The review has a wide scope encompassing diverse technologies and all stages of the sanitation delivery chain and was solicited to add to the discussion on global sanitation monitoring and the agenda for the Sustainable Development Goals (SDGs). The Water Institute believes the review has value to the WaSH sector and has made it publicly available for comment in order to incorporate questions and comments from WaSH professionals and practitioners. We encourage you to download the document and provide feedback via e-mail to This email address is being protected from spambots. You need JavaScript enabled to view it..
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Re: Estimates for the Unsafe Return of Human Excreta to the Environment (The Water Institute at UNC, USA)

Hi Ashley,

Thank you for the post which provides a good review and lessons. I would be interested in your follow-up studies especially in Ghana where we are located.

You cited Cofie et al (2009) and concluded that "while pathogen concentration was not measured as part of the study, the authors assumed the compost materials were sanitized since internal temperatures were above 45°C and composting occurred over 90 days". Indeed the authors monitored helminth die off as reported in Kone et al (2007) which you also cited on the same page. So it was not an assumption but evidence-based statement.

I would be happy to provide more insight into that project if necessary.
Best wishes.
Funke

Olufunke Cofie
Principal Researcher, Resource Recovery and Reuse Group
Head, IWMI West Africa Office.
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Re: Estimates for the Unsafe Return of Human Excreta to the Environment (The Water Institute at UNC, USA)

Hi Arno and Joe,

Thank you both for your comments. In terms of what is deemed "safe", this is a difficult thing to define, especially because there are many pathogens present in excreta that presents a risk to human health. We have piloted a survey to ask expert public health microbiologists to try and identify which pathogens are the most important to look at and have attempted to use expert elicitation to develop an estimate of pathogen die-off over time under various circumstances. We have not ironed out the question of "what is safe?" and we admit that even at the end of the project we may not have the most satisfactory answer, but we are trying to move away from simply a mass balance to a "hazard balance".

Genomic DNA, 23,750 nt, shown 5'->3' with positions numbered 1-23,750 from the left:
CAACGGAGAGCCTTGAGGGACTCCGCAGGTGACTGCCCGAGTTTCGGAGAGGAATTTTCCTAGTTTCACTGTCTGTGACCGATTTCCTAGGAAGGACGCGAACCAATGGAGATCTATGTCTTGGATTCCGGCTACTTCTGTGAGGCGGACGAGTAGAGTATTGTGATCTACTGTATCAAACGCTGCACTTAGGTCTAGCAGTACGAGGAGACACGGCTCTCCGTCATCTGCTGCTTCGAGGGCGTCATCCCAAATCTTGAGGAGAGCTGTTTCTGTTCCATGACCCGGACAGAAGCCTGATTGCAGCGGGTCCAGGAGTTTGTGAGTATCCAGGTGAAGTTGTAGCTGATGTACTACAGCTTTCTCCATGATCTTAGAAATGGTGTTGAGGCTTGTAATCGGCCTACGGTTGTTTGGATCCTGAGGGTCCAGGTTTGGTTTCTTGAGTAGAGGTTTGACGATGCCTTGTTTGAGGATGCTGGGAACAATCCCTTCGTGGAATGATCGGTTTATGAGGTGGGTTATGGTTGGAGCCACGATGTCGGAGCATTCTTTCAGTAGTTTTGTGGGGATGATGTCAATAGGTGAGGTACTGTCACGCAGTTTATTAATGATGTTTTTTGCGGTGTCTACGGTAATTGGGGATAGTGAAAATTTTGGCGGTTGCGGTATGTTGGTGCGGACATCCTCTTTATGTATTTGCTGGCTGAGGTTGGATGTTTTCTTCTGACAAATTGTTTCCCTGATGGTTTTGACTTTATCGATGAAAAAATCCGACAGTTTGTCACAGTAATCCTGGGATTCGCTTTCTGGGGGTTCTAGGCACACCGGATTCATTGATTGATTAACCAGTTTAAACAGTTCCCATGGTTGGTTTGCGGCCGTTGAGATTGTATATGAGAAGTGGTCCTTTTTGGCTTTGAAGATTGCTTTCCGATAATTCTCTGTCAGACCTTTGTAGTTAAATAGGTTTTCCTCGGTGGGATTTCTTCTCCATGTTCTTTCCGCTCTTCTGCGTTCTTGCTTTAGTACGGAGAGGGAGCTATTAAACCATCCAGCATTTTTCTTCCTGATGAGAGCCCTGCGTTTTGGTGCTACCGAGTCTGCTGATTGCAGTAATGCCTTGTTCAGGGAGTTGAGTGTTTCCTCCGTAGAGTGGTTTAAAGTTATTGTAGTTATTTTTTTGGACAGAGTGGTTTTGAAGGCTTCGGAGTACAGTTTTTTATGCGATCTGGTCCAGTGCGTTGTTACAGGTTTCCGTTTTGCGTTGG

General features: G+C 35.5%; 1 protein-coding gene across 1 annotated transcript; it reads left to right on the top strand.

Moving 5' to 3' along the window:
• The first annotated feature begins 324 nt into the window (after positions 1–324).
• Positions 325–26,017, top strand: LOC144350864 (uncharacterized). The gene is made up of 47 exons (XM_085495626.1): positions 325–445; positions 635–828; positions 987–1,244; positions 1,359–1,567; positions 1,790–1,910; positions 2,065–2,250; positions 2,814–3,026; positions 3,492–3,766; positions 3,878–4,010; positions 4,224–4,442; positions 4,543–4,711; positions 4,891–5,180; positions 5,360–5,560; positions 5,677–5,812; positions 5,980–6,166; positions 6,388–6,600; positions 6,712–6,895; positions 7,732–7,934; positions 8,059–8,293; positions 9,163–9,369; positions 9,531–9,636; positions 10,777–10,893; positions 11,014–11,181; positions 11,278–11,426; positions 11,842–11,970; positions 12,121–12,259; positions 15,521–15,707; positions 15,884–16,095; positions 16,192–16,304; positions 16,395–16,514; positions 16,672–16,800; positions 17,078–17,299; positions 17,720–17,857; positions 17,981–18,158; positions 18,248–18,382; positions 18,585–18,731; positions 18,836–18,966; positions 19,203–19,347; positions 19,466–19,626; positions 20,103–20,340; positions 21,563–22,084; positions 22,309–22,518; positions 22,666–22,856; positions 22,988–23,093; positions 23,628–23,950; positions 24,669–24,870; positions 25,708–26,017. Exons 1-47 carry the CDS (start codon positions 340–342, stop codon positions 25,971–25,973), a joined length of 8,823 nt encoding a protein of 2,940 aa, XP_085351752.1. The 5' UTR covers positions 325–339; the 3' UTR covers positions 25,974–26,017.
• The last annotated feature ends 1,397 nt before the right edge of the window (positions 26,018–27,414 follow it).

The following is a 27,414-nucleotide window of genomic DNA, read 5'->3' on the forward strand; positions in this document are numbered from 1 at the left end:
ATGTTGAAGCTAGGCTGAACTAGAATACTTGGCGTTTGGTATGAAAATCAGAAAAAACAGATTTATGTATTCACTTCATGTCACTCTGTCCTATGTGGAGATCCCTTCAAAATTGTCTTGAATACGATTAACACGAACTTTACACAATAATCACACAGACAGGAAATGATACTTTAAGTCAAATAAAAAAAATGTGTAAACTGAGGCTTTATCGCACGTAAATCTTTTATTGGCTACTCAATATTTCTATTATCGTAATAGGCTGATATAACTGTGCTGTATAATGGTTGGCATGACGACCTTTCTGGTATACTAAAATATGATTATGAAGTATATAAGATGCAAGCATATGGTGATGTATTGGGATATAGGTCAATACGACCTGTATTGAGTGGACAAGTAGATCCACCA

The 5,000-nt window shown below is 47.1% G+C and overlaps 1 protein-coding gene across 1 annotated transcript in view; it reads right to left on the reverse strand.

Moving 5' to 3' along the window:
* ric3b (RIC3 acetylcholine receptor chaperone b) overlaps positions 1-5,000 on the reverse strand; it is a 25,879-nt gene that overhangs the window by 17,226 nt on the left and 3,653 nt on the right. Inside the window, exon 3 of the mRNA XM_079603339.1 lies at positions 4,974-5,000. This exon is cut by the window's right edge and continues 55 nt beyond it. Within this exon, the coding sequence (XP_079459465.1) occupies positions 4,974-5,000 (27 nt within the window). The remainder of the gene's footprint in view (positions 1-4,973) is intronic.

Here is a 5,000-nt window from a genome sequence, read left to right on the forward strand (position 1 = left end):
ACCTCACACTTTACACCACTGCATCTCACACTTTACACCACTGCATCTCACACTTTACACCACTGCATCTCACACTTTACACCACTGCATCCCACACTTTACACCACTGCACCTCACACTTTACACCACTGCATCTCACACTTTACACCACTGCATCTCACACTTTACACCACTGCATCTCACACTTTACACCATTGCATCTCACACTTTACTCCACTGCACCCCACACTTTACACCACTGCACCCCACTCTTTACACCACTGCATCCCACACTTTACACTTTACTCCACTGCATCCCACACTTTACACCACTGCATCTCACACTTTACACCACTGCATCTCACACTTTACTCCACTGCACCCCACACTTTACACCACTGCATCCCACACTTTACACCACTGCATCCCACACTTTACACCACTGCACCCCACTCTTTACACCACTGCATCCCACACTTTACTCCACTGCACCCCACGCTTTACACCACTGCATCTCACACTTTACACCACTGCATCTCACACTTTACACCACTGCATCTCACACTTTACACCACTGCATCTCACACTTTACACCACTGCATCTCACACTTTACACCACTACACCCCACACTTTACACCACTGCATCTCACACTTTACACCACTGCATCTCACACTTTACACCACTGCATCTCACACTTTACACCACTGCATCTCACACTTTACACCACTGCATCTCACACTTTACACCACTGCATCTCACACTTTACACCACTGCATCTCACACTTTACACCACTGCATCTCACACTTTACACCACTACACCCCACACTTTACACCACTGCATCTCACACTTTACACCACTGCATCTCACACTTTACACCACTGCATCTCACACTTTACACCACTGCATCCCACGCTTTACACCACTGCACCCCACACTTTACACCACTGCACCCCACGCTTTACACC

Our effort focuses at the national level rather than at the local level, and we are hopeful that the SDG 6.2 will encompass "safely managed sanitation" and not settle at simply the improved/unimproved user interface. Rather than only focusing on a binary indicator, our model is intended to reveal the need for safe management along the entire sanitation delivery chain in order to safeguard public health. We see our model as a tool for national policymakers and planners to identify areas along the sanitation delivery chain where excreta is not being safely managed and thereby target resources to improve their services.

Thank you again for your questions,

Ashley
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Re: Estimates for the Unsafe Return of Human Excreta to the Environment (The Water Institute at UNC, USA)

Hi Funke,

Thank you very much for your comment and for pointing out they are the same study. I went back to Cofie et al. 2009 and I see that he cited Kone et al. 2007 in the introduction "In terms of microbial population, pathogen inactivation in the FS/SW co-composting has been reported by Omanhene (2003) and Kone et al. (2007)."

Thank you for bringing this to our attention.

Warm regards,

Ashley